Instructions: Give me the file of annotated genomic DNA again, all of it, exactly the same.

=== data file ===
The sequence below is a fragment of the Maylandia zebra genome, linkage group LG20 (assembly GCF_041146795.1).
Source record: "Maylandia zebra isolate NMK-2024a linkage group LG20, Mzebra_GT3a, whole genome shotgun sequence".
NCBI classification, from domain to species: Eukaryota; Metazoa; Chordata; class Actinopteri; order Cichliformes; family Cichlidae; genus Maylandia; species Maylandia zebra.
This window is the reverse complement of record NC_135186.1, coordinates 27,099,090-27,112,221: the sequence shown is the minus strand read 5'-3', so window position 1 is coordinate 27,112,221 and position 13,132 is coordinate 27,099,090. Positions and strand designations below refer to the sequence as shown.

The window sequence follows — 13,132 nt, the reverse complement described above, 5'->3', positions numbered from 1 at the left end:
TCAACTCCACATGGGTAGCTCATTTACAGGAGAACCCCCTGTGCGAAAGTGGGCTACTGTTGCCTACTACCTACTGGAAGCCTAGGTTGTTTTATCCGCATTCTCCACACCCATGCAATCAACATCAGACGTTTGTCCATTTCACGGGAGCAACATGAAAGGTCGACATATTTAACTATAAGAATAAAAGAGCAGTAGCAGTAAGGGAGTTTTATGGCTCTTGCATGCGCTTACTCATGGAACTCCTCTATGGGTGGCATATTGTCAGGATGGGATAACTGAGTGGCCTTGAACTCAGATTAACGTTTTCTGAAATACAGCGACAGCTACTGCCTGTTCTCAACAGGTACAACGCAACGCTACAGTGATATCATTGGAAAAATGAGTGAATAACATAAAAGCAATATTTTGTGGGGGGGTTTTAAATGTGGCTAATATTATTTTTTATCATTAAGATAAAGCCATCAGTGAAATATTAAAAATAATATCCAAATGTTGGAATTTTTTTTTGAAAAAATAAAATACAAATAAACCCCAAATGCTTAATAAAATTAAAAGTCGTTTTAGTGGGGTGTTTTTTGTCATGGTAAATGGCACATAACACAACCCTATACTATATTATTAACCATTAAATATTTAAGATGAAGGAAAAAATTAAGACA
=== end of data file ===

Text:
The sequence below is a fragment of the Maylandia zebra genome, linkage group LG20 (assembly GCF_041146795.1).
Source record: "Maylandia zebra isolate NMK-2024a linkage group LG20, Mzebra_GT3a, whole genome shotgun sequence".
NCBI classification, from domain to species: Eukaryota; Metazoa; Chordata; class Actinopteri; order Cichliformes; family Cichlidae; genus Maylandia; species Maylandia zebra.
This window is the reverse complement of record NC_135186.1, coordinates 27,099,090-27,112,221: the sequence shown is the minus strand read 5'-3', so window position 1 is coordinate 27,112,221 and position 13,132 is coordinate 27,099,090. Positions and strand designations below refer to the sequence as shown.

The window sequence follows — 13,132 nt, the reverse complement described above, 5'->3', positions numbered from 1 at the left end:
TCAACTCCACATGGGTAGCTCATTTACAGGAGAACCCCCTGTGCGAAAGTGGGCTACTGTTGCCTACTACCTACTGGAAGCCTAGGTTGTTTTATCCGCATTCTCCACACCCATGCAATCAACATCAGACGTTTGTCCATTTCACGGGAGCAACATGAAAGGTCGACATATTTAACTATAAGAATAAAAGAGCAGTAGCAGTAAGGGAGTTTTATGGCTCTTGCATGCGCTTACTCATGGAACTCCTCTATGGGTGGCATATTGTCAGGATGGGATAACTGAGTGGCCTTGAACTCAGATTAACGTTTTCTGAAATACAGCGACAGCTACTGCCTGTTCTCAACAGGTACAACGCAACGCTACAGTGATATCATTGGAAAAATGAGTGAATAACATAAAAGCAATATTTTGTGGGGGGGTTTTAAATGTGGCTAATATTATTTTTTATCATTAAGATAAAGCCATCAGTGAAATATTAAAAATAATATCCAAATGTTGGAATTTTTTTTTGAAAAAATAAAATACAAATAAACCCCAAATGCTTAATAAAATTAAAAGTCGTTTTAGTGGGGTGTTTTTTGTCATGGTAAATGGCACATAACACAACCCTATACTATATTATTAACCATTAAATATTTAAGATGAAGGAAAAAATTAAGACA